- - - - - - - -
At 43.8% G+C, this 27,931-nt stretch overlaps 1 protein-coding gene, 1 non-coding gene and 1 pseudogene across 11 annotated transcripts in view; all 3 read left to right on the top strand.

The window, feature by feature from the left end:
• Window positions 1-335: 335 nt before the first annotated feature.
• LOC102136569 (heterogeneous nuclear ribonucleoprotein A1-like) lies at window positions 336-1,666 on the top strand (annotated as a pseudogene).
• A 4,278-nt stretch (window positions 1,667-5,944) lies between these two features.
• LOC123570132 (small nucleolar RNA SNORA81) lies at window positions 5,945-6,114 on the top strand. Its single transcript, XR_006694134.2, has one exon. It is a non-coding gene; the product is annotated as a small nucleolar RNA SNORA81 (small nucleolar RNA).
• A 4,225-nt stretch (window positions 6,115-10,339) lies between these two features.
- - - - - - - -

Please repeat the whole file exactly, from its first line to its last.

At 43.8% G+C, this 27,931-nt stretch overlaps 1 protein-coding gene, 1 non-coding gene and 1 pseudogene across 11 annotated transcripts in view; all 3 read left to right on the top strand.

The window, feature by feature from the left end:
• Window positions 1-335: 335 nt before the first annotated feature.
• LOC102136569 (heterogeneous nuclear ribonucleoprotein A1-like) lies at window positions 336-1,666 on the top strand (annotated as a pseudogene).
• A 4,278-nt stretch (window positions 1,667-5,944) lies between these two features.
• LOC123570132 (small nucleolar RNA SNORA81) lies at window positions 5,945-6,114 on the top strand. Its single transcript, XR_006694134.2, has one exon. It is a non-coding gene; the product is annotated as a small nucleolar RNA SNORA81 (small nucleolar RNA).
• A 4,225-nt stretch (window positions 6,115-10,339) lies between these two features.